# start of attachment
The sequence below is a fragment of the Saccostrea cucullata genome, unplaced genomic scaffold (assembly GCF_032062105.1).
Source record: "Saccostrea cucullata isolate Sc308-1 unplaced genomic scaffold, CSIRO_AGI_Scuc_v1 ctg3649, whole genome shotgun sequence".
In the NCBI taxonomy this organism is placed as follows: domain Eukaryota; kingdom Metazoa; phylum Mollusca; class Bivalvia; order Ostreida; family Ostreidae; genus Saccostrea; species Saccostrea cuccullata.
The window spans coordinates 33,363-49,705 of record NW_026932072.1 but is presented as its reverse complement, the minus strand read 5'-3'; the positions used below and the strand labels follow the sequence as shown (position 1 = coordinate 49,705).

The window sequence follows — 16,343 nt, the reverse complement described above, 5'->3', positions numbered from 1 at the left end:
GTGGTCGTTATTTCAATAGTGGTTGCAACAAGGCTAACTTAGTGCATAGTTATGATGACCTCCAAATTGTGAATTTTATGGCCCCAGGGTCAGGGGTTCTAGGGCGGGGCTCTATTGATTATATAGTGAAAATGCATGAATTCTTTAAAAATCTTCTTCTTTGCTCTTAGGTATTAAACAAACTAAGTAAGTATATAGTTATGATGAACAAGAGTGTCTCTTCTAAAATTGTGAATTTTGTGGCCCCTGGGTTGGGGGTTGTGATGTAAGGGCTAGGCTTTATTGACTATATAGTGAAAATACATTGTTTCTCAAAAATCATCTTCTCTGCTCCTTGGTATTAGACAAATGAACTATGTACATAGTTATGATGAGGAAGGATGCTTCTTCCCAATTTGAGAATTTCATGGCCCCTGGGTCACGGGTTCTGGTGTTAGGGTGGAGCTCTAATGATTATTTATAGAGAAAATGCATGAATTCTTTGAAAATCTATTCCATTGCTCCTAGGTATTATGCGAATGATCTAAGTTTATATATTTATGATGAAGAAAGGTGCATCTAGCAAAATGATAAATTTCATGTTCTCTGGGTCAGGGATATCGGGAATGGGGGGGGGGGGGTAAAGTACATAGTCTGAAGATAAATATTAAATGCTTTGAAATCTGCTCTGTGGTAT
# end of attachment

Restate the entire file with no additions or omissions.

The sequence below is a fragment of the Saccostrea cucullata genome, unplaced genomic scaffold (assembly GCF_032062105.1).
Source record: "Saccostrea cucullata isolate Sc308-1 unplaced genomic scaffold, CSIRO_AGI_Scuc_v1 ctg3649, whole genome shotgun sequence".
In the NCBI taxonomy this organism is placed as follows: domain Eukaryota; kingdom Metazoa; phylum Mollusca; class Bivalvia; order Ostreida; family Ostreidae; genus Saccostrea; species Saccostrea cuccullata.
The window spans coordinates 33,363-49,705 of record NW_026932072.1 but is presented as its reverse complement, the minus strand read 5'-3'; the positions used below and the strand labels follow the sequence as shown (position 1 = coordinate 49,705).

The window sequence follows — 16,343 nt, the reverse complement described above, 5'->3', positions numbered from 1 at the left end:
GTGGTCGTTATTTCAATAGTGGTTGCAACAAGGCTAACTTAGTGCATAGTTATGATGACCTCCAAATTGTGAATTTTATGGCCCCAGGGTCAGGGGTTCTAGGGCGGGGCTCTATTGATTATATAGTGAAAATGCATGAATTCTTTAAAAATCTTCTTCTTTGCTCTTAGGTATTAAACAAACTAAGTAAGTATATAGTTATGATGAACAAGAGTGTCTCTTCTAAAATTGTGAATTTTGTGGCCCCTGGGTTGGGGGTTGTGATGTAAGGGCTAGGCTTTATTGACTATATAGTGAAAATACATTGTTTCTCAAAAATCATCTTCTCTGCTCCTTGGTATTAGACAAATGAACTATGTACATAGTTATGATGAGGAAGGATGCTTCTTCCCAATTTGAGAATTTCATGGCCCCTGGGTCACGGGTTCTGGTGTTAGGGTGGAGCTCTAATGATTATTTATAGAGAAAATGCATGAATTCTTTGAAAATCTATTCCATTGCTCCTAGGTATTATGCGAATGATCTAAGTTTATATATTTATGATGAAGAAAGGTGCATCTAGCAAAATGATAAATTTCATGTTCTCTGGGTCAGGGATATCGGGAATGGGGGGGGGGGGGTAAAGTACATAGTCTGAAGATAAATATTAAATGCTTTGAAATCTGCTCTGTGGTAT